The dangers and consequences of alcoholism are well-recognized and publicized. A lesser realized danger is going to jail and suffering from alcohol withdrawal. For Michael Reid, the consequences of improperly handled withdrawal were fatal.
According to insurancejournal.com, Reid’s family is suing prison nurse Jennifer McCune for physician negligence after Reid’s death at the Richland County jail in Mansfield, Ohio.
Reid was arrested in April 2009 for violating parole by drinking alcohol. At the time of his arrest, his blood alcohol level was four times the legal limit. Both Reid and his probation officers reportedly warned jail staff upon arriving that Reid had seizures when he stopped drinking, so he was taken to McCune.
Initially, McCune determined that Reid should be sent to a hospital. She later admitted him to the jail instead and instructed staff to give him medication if he displayed withdrawal symptoms.
Reid was placed in a concrete cell, and had a seizure hours after being admitted. However, he was never given medication. A blow to the head, which he suffered when he fell during the seizure, sent him to the hospital. Five days later, he was pronounced brain dead and taken off life support.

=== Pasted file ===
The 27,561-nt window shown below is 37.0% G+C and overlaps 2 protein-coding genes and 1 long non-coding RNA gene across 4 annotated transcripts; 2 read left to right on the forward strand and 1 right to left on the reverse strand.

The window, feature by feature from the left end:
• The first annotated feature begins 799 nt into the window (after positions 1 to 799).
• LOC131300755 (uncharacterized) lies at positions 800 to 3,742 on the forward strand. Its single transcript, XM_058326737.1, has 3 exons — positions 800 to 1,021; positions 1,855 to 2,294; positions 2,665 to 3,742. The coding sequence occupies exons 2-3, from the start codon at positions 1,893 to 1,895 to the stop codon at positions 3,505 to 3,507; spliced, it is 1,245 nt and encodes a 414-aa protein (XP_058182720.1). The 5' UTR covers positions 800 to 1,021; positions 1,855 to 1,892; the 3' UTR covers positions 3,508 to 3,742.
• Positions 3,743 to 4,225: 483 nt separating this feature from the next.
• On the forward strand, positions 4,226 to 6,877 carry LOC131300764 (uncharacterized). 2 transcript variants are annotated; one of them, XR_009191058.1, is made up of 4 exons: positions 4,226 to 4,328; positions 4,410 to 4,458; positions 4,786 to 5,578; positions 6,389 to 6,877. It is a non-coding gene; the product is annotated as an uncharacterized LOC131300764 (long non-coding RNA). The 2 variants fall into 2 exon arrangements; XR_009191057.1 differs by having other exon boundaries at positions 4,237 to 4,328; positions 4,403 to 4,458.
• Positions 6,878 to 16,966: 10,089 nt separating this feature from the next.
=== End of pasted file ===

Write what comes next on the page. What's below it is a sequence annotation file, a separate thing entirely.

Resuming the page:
A federal judge determined that McCune’s status as a government employee did not give her immunity from being sued by Reid’s family for negligence and wrongful death. In fact, writes Amanda Lee Myers, the judge “found that she had acted recklessly and with deliberate indifference by placing Reid in a concrete cell knowing that he would go into alcohol withdrawal and that there were no medications in the jail at the time to treat him.”
CorrectionalNurse.net states that alcohol withdrawal “is the most dangerous type of substance withdrawal and the most prevalent.” The site urges people who work in jails to familiarize themselves with the symptoms of alcohol withdrawal and the proper way of handling an inmate displaying those symptoms. Because such a high percentage of inmates are reported to drink and/or abuse alcohol, the site also advises how to take care of inmates who go through a withdrawal. These suggestions include getting thorough reports of inmates’ alcoholic history, making sure the person is hydrated and provided with proper nutrition, and knowing when to consult medical personnel or send an inmate to the hospital for proper withdrawal treatment.
The U.S. National Library of Medicine’s Medline Plus lists symptoms of possible alcohol withdrawal that include:
- Jumpiness or shakiness;
- Mood swings;
- Rapid heart rate;
- Fever; and